There is a revolution in school inspection just around the corner and yet few appear ready for it – quite possibly including Ofsted itself. Tes reports
It is no secret that Amanda Spielman intends to use her tenure as Ofsted chief inspector to push greater depth of thinking about curriculum within schools, something that she believes has been missing for a number of years.
This has the potential, if handled correctly, to be a paradigm shift for schools. There is a growing body of evidence, explored by the likes of Dylan Wiliam and Tim Oates, that suggests that curriculum is a hugely important factor in influencing outcomes.
But those in the know are worried. As ever with education, while the idea might be good, insiders are asking whether the sector is being given the time to prepare itself to truly take advantage.
The huge question is whether many heads and leaders are currently in a position to answer compellingly such questions and whether many inspectors are currently in a position to ask them – or, indeed, to correctly analyse the responses they get.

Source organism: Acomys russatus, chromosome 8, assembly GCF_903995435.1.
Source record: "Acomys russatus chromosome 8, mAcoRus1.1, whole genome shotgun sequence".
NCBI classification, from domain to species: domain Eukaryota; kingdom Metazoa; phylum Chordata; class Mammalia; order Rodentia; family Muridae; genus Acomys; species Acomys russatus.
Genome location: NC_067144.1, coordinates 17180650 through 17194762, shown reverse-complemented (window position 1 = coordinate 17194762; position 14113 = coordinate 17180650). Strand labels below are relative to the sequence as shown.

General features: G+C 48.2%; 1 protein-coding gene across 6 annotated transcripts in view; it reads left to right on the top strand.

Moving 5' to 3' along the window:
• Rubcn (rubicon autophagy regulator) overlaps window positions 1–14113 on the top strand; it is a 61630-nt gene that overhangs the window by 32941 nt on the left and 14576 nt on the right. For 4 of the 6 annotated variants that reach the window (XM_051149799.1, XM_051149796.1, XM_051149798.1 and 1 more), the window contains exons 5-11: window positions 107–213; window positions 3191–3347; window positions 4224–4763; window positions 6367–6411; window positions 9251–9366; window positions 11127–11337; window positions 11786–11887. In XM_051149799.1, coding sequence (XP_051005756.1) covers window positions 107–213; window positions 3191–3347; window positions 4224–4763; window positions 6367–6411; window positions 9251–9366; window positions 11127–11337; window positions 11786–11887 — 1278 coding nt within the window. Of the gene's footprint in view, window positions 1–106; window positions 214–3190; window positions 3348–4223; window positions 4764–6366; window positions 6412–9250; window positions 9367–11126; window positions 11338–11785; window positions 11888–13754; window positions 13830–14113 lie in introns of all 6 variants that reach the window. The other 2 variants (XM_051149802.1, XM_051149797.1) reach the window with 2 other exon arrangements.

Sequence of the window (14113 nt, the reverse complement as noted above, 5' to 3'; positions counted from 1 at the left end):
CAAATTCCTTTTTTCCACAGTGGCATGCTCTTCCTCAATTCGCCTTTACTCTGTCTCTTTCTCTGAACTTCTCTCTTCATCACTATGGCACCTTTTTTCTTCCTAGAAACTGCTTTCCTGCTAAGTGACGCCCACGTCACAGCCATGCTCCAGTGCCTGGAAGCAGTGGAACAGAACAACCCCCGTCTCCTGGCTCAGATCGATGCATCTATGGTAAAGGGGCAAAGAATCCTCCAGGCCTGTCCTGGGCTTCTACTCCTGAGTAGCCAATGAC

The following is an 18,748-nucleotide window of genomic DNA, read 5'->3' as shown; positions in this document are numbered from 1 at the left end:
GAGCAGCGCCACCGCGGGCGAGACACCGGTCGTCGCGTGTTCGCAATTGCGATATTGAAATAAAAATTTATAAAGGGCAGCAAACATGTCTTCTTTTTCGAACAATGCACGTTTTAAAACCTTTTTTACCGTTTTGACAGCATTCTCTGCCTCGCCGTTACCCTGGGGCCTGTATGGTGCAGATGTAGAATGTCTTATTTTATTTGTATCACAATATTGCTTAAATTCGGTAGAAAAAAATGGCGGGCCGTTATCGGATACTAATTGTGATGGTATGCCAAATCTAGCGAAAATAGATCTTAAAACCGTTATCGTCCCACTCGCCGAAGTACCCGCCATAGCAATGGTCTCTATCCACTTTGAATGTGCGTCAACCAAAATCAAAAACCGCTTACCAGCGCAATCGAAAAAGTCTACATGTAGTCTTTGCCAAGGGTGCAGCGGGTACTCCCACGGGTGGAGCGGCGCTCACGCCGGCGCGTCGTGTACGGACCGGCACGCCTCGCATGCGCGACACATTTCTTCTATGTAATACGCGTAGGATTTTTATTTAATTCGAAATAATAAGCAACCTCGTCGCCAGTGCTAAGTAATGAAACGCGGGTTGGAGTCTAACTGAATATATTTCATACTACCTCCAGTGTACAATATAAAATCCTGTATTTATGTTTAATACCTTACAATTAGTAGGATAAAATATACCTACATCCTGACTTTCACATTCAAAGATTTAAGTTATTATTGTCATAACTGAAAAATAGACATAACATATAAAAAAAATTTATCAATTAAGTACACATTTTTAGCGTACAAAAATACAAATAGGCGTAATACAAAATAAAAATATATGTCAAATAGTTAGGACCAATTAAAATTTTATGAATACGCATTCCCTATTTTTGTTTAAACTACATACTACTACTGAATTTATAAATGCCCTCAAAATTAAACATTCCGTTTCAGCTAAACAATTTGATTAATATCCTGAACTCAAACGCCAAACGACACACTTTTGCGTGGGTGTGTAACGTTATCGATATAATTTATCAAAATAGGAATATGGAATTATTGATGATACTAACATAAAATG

However, this is not just about schools’ state of readiness. Can Spielman really be confident that her thousands of inspectors will be ready to inspect something so complex and multi-faceted as curriculum design? Inspector quality is not what it should be and the inspectorate continues to haemorrhage talent. It seems unlikely that there would be any consistency of judgement.
This brings us on to the next area of major concern. Who decides what a good curriculum looks like? This is an area of enormous subjectivity, which could prove tricky for an organisation that is supposed to be objective.
How can its inspectors’ judgements be expected to resist the political winds? Spielman is very clearly on the side of those who espouse a “powerful knowledge” curriculum. How would Ofsted avoid this position informing inspectors’ perspectives? Should it even try?
Assuming it does want to be neutral on such issues, will Ofsted be able to guarantee that a school with a well-thought-out but explicitly progressive curriculum – say School 21 in East London – get a fair hearing? Would it be treated as an equal of, say, the overtly traditionalist Michaela Community School in Wembley? Who, pray, will define good curriculum design? Does Ofsted really have a handle on how it might compare and contrast such curricula?
Read the full article ‘Is anyone ready for Ofsted tackling curriculum?’
How confident is your school? How confident are you that Ofsted knows what it’s doing? Please tell us your thoughts in comments or via Twitter ~ Tamsin
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